By: Danica Sachs
Julian Hoeber’s exhibition “The Inward Turn” pivots around the idea of an imaginary airport terminal from which people take off only to return to the same point, as if traveling the length of a Mobius strip or circumnavigating a Klein bottle. In the paintings, sculptures, and drawings on view here, Hoeber’s metaphor of futile movement manifests in repeated forms, echoing back and forth across media.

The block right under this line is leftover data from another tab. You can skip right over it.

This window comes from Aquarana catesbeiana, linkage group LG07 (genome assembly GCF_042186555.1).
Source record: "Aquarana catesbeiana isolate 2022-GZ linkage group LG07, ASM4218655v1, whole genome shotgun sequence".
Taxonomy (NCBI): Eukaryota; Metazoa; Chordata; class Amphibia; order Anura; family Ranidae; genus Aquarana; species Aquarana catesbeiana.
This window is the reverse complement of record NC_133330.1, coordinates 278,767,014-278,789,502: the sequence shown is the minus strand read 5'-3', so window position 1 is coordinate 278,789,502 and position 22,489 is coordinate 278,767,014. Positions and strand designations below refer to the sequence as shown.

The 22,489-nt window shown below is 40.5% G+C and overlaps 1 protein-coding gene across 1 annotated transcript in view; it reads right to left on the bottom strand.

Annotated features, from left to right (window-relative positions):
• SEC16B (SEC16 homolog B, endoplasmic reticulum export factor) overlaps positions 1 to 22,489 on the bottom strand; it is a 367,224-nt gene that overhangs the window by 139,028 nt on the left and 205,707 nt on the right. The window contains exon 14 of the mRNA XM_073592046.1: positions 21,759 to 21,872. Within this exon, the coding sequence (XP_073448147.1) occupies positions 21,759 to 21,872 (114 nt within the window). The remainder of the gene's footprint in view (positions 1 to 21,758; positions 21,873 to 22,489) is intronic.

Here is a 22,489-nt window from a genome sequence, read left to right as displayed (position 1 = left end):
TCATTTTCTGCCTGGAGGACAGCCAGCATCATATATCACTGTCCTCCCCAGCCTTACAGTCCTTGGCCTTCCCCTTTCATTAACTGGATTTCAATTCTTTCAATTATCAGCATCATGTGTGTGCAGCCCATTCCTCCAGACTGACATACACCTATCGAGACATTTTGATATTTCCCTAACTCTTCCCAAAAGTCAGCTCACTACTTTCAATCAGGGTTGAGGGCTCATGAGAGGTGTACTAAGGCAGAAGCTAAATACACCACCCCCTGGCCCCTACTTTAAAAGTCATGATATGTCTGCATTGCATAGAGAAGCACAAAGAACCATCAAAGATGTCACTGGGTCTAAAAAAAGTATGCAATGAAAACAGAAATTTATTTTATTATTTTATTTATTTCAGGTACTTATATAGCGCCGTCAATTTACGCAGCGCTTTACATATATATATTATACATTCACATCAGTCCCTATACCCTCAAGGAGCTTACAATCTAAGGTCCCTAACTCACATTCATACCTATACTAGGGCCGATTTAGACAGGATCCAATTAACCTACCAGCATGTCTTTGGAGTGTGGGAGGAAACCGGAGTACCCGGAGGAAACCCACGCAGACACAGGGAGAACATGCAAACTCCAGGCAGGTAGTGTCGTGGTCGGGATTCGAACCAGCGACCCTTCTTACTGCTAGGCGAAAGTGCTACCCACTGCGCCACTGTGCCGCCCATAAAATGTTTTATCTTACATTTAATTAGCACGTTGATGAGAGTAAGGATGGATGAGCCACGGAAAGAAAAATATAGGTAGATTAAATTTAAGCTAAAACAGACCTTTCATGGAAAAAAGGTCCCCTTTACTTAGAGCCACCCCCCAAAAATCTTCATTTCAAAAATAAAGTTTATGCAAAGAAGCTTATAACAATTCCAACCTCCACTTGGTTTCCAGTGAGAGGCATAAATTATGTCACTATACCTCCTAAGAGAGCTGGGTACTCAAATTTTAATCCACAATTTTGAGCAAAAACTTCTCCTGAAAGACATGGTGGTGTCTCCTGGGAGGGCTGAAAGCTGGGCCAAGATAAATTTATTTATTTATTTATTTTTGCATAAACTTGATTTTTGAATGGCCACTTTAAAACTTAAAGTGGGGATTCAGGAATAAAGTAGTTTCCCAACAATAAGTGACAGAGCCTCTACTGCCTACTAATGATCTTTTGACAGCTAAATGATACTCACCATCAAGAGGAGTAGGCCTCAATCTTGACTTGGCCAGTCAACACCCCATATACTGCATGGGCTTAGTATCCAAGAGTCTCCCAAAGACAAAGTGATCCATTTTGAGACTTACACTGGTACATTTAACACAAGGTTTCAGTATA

The artist approached the making of these works with an eye informed by a childhood surrounded by architects and engineers. Clustered on the back wall of the gallery is a group of drawings, including Angular to Curved Experiments 1&2 (all works cited, 2015), and different versions of the artist’s “Going Nowhere Plan” that operate as blueprints for the sculptures and paintings that dominate the space. A set of bookshelves adjacent to the drawings, Form Index, display miniature iterations of the larger sculptures in the center of the gallery, similarly showcasing the feedback loop of forms at play. These sculptures, presented like specimens on glass atop wood trestles, resemble models more than discrete artworks. Their rigidity—constructed from materials such as foamcore, plywood, and Ultracal cement—gives way to softer, biomorphic forms in the paintings. Rendered in bodily pinks and beiges, Hoeber’s delicate images depict mysterious interlocking skeletal structures, as in Ruminating Elevation, and labyrinthine enteric diagrams, as in Intestinal Floorplan/Security Apparatus. This slippage from hard to soft, geometric to biomorphic, three dimensional to two dimensional, underscores the paradox of inertia in Hoeber’s metaphor.